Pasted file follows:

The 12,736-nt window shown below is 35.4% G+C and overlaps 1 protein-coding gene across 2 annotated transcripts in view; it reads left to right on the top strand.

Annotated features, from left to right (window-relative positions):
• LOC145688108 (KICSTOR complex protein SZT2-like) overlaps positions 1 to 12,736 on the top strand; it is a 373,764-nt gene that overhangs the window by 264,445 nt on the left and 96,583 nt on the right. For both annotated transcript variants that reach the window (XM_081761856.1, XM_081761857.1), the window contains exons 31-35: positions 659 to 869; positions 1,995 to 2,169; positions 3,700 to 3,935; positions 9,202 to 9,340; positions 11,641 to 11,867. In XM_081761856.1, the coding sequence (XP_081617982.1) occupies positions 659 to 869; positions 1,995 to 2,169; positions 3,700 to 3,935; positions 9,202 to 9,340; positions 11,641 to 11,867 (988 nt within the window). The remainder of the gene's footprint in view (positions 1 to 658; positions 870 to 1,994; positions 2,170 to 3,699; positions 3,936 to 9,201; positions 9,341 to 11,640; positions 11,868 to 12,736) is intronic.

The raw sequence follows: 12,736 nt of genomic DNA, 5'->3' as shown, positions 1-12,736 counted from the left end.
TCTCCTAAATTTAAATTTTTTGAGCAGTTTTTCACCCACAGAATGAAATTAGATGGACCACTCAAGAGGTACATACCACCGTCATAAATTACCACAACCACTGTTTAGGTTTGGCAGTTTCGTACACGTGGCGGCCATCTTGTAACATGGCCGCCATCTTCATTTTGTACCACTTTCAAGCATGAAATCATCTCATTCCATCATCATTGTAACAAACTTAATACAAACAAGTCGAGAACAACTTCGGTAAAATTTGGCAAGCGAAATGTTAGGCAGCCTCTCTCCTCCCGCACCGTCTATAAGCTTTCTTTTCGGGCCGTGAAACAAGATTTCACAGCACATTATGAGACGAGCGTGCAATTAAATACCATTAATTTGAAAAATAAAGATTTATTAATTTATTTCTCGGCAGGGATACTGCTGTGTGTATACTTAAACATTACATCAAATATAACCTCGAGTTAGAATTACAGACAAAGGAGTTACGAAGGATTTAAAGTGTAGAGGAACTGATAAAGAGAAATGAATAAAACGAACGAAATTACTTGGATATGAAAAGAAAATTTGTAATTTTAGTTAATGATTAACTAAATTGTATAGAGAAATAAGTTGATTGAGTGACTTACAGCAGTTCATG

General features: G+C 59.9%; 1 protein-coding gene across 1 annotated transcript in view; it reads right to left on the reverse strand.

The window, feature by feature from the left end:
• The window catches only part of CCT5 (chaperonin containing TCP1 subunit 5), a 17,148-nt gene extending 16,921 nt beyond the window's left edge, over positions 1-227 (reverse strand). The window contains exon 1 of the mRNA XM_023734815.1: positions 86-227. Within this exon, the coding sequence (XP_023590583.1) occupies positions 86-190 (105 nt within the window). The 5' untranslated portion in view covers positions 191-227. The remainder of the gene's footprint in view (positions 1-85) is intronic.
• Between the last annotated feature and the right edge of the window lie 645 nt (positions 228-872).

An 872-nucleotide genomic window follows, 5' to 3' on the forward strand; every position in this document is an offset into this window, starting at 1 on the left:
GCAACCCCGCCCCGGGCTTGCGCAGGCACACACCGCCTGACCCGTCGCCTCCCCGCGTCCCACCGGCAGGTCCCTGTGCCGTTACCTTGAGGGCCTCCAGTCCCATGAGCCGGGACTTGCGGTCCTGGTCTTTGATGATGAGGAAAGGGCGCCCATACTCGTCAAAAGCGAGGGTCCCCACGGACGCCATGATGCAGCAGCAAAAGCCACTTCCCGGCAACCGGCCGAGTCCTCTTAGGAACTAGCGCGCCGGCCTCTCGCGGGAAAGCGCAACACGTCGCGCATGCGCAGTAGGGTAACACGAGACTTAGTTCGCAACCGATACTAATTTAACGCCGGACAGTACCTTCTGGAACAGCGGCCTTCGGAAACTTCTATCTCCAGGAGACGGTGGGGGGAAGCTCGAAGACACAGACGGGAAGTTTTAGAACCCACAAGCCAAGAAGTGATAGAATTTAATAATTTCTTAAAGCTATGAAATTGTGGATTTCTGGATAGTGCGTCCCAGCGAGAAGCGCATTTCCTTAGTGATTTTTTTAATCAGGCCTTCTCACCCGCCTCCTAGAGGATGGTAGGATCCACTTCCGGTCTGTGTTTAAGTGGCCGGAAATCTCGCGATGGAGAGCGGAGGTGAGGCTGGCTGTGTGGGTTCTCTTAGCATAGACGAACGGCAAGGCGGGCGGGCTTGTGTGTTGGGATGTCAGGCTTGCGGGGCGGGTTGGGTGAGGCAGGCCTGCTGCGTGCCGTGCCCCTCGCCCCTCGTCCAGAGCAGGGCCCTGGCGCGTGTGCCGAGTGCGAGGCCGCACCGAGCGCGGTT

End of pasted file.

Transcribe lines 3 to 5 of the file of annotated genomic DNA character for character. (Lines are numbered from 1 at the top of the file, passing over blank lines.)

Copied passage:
• LOC145688108 (KICSTOR complex protein SZT2-like) overlaps positions 1 to 12,736 on the top strand; it is a 373,764-nt gene that overhangs the window by 264,445 nt on the left and 96,583 nt on the right. For both annotated transcript variants that reach the window (XM_081761856.1, XM_081761857.1), the window contains exons 31-35: positions 659 to 869; positions 1,995 to 2,169; positions 3,700 to 3,935; positions 9,202 to 9,340; positions 11,641 to 11,867. In XM_081761856.1, the coding sequence (XP_081617982.1) occupies positions 659 to 869; positions 1,995 to 2,169; positions 3,700 to 3,935; positions 9,202 to 9,340; positions 11,641 to 11,867 (988 nt within the window). The remainder of the gene's footprint in view (positions 1 to 658; positions 870 to 1,994; positions 2,170 to 3,699; positions 3,936 to 9,201; positions 9,341 to 11,640; positions 11,868 to 12,736) is intronic.

The raw sequence follows: 12,736 nt of genomic DNA, 5'->3' as shown, positions 1-12,736 counted from the left end.
TCTCCTAAATTTAAATTTTTTGAGCAGTTTTTCACCCACAGAATGAAATTAGATGGACCACTCAAGAGGTACATACCACCGTCATAAATTACCACAACCACTGTTTAGGTTTGGCAGTTTCGTACACGTGGCGGCCATCTTGTAACATGGCCGCCATCTTCATTTTGTACCACTTTCAAGCATGAAATCATCTCATTCCATCATCATTGTAACAAACTTAATACAAACAAGTCGAGAACAACTTCGGTAAAATTTGGCAAGCGAAATGTTAGGCAGCCTCTCTCCTCCCGCACCGTCTATAAGCTTTCTTTTCGGGCCGTGAAACAAGATTTCACAGCACATTATGAGACGAGCGTGCAATTAAATACCATTAATTTGAAAAATAAAGATTTATTAATTTATTTCTCGGCAGGGATACTGCTGTGTGTATACTTAAACATTACATCAAATATAACCTCGAGTTAGAATTACAGACAAAGGAGTTACGAAGGATTTAAAGTGTAGAGGAACTGATAAAGAGAAATGAATAAAACGAACGAAATTACTTGGATATGAAAAGAAAATTTGTAATTTTAGTTAATGATTAACTAAATTGTATAGAGAAATAAGTTGATTGAGTGACTTACAGCAGTTCATG